To establish rapport verbally, match the representational system verbally. The client says; "I feel like I need a new kitchen." The remodeler replies by saying; "I feel like you are entitled to that"... We all have choices in verbal communication and can communicate the same idea in all representative systems. The remodeler tailors use of the presentation book to match the representational system of the prospect by presenting his or her translations for every page using the same representational system the client displays. The following numbered items represent the contents of the presentation book. Each numbered item includes examples of how the remodeler translates the information in each category of the presentation book to the prospect matching the use of the prospect's representational system: I see, I feel, I hear. The examples are suggestions only, experienced remodelers know that to use someone else's words when communicating is as uncomfortable as wearing someone else's shoes. The suggested wording should be personalized by remodelers and expressed in their own words.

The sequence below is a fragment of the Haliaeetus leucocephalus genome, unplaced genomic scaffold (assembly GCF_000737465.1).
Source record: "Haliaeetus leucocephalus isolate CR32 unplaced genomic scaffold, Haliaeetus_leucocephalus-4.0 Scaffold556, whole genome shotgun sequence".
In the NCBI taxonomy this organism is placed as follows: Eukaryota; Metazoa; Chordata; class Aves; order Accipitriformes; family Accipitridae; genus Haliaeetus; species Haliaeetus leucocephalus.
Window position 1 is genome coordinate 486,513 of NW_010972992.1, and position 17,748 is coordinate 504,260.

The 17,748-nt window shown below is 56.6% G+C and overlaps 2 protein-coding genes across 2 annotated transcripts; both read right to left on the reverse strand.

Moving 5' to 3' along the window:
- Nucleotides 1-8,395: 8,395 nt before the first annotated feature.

Percentage of population using various verbal representational systems;
40% I feel: "I feel comfortable.…" (kinesthetic comment)
"Do you feel interested in knowing more about this?" (matching kinesthetic response)
35% I see: "I've seen this...." (visual comment)
"Does this look interesting?" (matching visual response)
25% I hear: "I've heard about...." (auditory comment)